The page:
A sneak peek at pre-Games Athens


ATHENS -- For all the talk that this city is hustling to be ready to host this summer's Olympic Games, much progress has been made, not only in constructing athletic venues but in upgrading and revitalizing transport, accommodations, monuments and even entire districts -- improvements that should benefit visitors for years to come.

Nikos Dimadis, president of the Greek National Tourism Organization, said preparation for the Olympics coincided "with an effort already under way to move into a new phase in our tourism development" and "permitted very important improvements in the tourism infrastructure of Athens."

These massive investments come as Greece enjoys record economic growth, at a rate of 4.5% last year -- among the highest in the European Union.

During a recent visit, I took a day to explore the increasingly prosperous city center both on foot and via subway, visiting must-see historic highlights and well-trodden tourist traps as well as up-and-coming or reborn neighborhoods.

Planes, trains, autos

Of course, my trip began well outside the city center, at state-of-the-art Eleftherios Venizelos Airport, which opened in March 2001 to much acclaim.

Arrival was a breeze, but getting to the city center via public transportation remained complicated; although a high-speed train link to the airport is under construction, it's not likely to be completed before 2005.

So, I hopped an express bus for a half-hour ride to the Ethniki Amyna station of Athens' efficient and modern Metro system, via several miles' worth of the 130-plus miles of roadways paved for the Summer Games.

Ethniki Amyna, a show-stopper of a subway station, boasts an underground "field" of olive-tree sculptures, a commemoration of an olive grove felled during construction.

Other stations on the metro's three train lines boast even more spectacular displays.

For example, those at Evangelismos, Daphni and Syntagma -- where I changed trains for my hotel -- boast exhibits of artifacts unearthed during construction. Some even expose ancient burial chambers -- complete with human remains.

New digs out of old digs

From Syntagma, it was two stops to my hotel, the Titania (see room key, below), a grey, "modernist" behemoth that -- like much of modern-day Athens -- was built five decades ago without so much as a nod to the city's history.

But the Titania and other properties, such as the Hotel Grande Bretagne on Constitution Square, have gotten much-needed, multimillion-dollar retrofits, again in anticipation of the Games.

The 321-room Grande Bretagne reopened last year after $85 million in improvements that resulted in new guest quarters and restaurants, a fitness center and health spa, and a rooftop pool and sundeck.

The hotel is across the square from Parliament, where, in true tourist form, I watched the hourly changing of the skirted, male evzone guards.

A short walk away, through the touristy but atmospheric Plaka area, stands the Parthenon, still holding court atop the Acropolis.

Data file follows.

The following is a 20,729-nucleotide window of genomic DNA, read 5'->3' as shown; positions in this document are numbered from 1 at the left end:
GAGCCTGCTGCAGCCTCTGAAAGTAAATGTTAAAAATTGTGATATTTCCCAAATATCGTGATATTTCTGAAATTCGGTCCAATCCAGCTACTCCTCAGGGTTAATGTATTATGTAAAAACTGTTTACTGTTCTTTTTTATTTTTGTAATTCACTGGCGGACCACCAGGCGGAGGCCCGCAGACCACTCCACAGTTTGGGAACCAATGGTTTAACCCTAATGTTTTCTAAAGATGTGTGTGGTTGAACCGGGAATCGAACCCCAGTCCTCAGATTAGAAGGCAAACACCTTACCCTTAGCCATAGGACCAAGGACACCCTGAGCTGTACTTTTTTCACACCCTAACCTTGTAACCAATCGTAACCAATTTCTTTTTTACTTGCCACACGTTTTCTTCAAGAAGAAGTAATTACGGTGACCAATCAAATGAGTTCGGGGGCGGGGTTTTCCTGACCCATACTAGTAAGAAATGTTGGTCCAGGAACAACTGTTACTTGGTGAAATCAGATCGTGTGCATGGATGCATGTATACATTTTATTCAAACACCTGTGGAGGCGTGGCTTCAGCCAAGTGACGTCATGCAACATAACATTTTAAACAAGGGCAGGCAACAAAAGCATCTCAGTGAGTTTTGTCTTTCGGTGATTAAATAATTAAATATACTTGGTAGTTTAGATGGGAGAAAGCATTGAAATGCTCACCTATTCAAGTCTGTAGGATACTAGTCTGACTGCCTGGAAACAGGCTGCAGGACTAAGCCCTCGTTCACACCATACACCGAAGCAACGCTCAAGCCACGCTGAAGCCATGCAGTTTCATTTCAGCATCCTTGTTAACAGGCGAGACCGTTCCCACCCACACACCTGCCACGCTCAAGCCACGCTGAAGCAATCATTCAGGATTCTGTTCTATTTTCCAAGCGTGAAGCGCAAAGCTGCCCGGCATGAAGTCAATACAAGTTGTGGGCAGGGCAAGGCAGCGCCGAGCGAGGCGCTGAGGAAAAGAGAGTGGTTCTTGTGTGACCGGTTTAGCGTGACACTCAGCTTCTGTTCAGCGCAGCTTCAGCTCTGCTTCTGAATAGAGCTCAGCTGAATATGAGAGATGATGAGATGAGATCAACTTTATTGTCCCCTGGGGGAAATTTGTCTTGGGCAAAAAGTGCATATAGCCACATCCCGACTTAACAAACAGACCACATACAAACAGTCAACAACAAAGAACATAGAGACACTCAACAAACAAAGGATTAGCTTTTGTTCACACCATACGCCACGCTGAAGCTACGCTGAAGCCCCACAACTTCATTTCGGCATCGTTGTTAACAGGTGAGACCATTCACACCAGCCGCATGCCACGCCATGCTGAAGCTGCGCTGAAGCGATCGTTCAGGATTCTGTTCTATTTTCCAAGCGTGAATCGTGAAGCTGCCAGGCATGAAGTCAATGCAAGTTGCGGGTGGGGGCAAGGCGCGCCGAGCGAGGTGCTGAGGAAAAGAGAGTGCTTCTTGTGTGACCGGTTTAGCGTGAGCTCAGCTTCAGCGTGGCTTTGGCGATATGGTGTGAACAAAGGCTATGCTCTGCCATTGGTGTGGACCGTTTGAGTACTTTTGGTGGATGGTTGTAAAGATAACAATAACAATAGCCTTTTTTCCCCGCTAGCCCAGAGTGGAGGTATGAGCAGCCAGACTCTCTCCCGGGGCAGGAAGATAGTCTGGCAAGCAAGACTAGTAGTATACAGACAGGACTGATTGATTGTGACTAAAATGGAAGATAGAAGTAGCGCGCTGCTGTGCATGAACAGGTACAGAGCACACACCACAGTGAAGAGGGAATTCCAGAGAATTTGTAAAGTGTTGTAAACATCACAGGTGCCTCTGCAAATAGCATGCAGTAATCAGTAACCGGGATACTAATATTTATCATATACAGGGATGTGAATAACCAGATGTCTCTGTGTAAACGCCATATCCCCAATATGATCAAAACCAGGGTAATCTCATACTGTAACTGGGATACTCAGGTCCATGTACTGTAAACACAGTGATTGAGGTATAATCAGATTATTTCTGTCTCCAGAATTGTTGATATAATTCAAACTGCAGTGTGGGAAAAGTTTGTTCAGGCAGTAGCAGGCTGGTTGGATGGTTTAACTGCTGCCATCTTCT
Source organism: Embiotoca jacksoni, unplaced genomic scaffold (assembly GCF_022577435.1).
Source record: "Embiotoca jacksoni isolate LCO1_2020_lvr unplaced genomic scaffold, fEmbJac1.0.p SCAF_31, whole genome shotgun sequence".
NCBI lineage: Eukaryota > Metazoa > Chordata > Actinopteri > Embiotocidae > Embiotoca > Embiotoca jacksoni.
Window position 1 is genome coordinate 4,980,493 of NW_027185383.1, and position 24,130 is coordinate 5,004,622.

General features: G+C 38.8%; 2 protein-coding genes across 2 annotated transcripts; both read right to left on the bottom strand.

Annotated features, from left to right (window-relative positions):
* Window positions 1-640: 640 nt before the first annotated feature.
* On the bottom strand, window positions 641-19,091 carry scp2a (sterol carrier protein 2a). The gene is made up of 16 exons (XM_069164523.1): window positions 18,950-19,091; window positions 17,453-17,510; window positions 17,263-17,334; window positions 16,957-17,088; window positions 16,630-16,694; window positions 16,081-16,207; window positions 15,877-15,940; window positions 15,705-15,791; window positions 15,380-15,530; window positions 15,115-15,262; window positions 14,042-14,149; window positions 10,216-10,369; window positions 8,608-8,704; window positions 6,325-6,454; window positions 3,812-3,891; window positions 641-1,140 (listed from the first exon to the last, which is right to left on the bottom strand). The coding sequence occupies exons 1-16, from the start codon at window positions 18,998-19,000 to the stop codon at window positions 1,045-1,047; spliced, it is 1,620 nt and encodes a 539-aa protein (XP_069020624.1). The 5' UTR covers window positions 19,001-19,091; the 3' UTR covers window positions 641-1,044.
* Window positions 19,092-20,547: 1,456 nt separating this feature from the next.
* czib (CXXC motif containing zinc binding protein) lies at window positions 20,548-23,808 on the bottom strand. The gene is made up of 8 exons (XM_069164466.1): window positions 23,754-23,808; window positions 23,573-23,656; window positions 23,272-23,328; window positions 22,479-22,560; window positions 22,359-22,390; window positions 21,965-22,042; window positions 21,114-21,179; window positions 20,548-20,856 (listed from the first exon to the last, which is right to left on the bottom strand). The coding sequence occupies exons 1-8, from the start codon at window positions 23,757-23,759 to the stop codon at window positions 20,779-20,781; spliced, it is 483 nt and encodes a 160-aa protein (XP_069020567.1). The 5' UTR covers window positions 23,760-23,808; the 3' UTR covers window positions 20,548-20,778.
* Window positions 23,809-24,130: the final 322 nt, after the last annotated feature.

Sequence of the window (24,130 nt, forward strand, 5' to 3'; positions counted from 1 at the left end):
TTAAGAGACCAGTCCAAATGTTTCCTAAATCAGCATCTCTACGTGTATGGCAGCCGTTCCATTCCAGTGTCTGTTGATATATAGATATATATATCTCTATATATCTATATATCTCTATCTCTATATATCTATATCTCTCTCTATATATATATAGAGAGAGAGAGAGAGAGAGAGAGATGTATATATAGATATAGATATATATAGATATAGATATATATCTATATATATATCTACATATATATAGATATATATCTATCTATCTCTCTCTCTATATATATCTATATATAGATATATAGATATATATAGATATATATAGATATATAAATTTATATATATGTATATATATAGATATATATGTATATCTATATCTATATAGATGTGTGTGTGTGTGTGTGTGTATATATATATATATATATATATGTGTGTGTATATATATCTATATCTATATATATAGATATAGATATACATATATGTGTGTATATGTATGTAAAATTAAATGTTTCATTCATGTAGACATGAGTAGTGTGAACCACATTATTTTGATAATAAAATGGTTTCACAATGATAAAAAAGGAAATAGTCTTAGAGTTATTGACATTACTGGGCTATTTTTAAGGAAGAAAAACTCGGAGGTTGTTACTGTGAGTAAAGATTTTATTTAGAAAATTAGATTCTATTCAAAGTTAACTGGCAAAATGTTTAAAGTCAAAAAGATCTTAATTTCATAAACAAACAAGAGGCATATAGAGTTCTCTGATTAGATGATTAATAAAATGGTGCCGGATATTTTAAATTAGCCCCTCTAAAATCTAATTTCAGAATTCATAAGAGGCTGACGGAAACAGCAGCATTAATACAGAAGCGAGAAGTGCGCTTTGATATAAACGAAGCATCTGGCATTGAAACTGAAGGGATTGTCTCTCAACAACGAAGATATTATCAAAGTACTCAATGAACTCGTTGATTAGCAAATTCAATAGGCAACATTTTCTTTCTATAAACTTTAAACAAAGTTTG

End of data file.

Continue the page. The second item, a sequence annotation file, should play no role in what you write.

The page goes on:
Perpetually under renovation, the Acropolis offers breathtaking views of both its temples and the city sprawled below. Be sure to visit the often-overlooked Theater of Dionysus on the southeastern slope of the hill.

Spiraling down the Acropolis via Apostolou Pavlou (St. Paul's Road), I was surprised by very upmarket cafes and restaurants in Psiri, a working-class neighborhood that transforms itself each evening into a trendy dining and drinking hot spot.

Many of the charming buildings housing Psiri's eateries are being restored, in contrast to the gritty, run-down reality of much of Athens. Head there at night for a break from the touristy aura (and prices) in Plaka.

I stopped for an espresso within view of the ancient Agora marketplace and its Temple of Hephaestus before pushing my way through the Athens Flea Market and past the spice and nut stalls that line Athinos Avenue to the more authentic Varvakios Agora meat, vegetable and fish markets.

There, visitors can jostle amid the hustle-and-bustle of actual Athenians as they haggle for ingredients for that night's moussaka and baklava.

For more information on Athens, contact the Greek National Tourist Organization

in New York at (212) 421-5777 or www.greektourism.com. Or contact the American Hellenic Tour Operators Association at (201) 963-9004 or www.ahtoa.com.

To contact reporter Kenneth Kiesnoski, send e-mail to [email protected].

52 Panepistimiou Ave., Athens, Greece 10678
Phone: (011) 30-210 332-6200
Fax: (011) 30-210 383-0497
Reservations: (011) 30-210 332-6217
E-mail:[email protected]
Manager: Nikolos Spiridonos
Rates: From about $157-$328, per night, for standard double.
Commissions: Negotiated
Rooms: 391
Facilities: The Olive Garden, Vergina, Brasserie restaurants
Review: Built in the 1960's as a tourist-class hotel, the Titania -- more popular with Greeks than U.S. tourists, who account for only 5% of guests -- completed two years of renovations this February to raise itself to "four-star" status, up from two, in preparation for the 2004 Olympic Games. The new, sparkling lobby and ground-floor brasserie are now world-class, stylish meeting points for Athenians and visitors alike, but the rooms, suites and hallways- while clean and updated -- are still more "tourist" than "class." Selling points: The city center location (near Omonia), its views of the Acropolis, and dinners at the rooftop Olive Garden.

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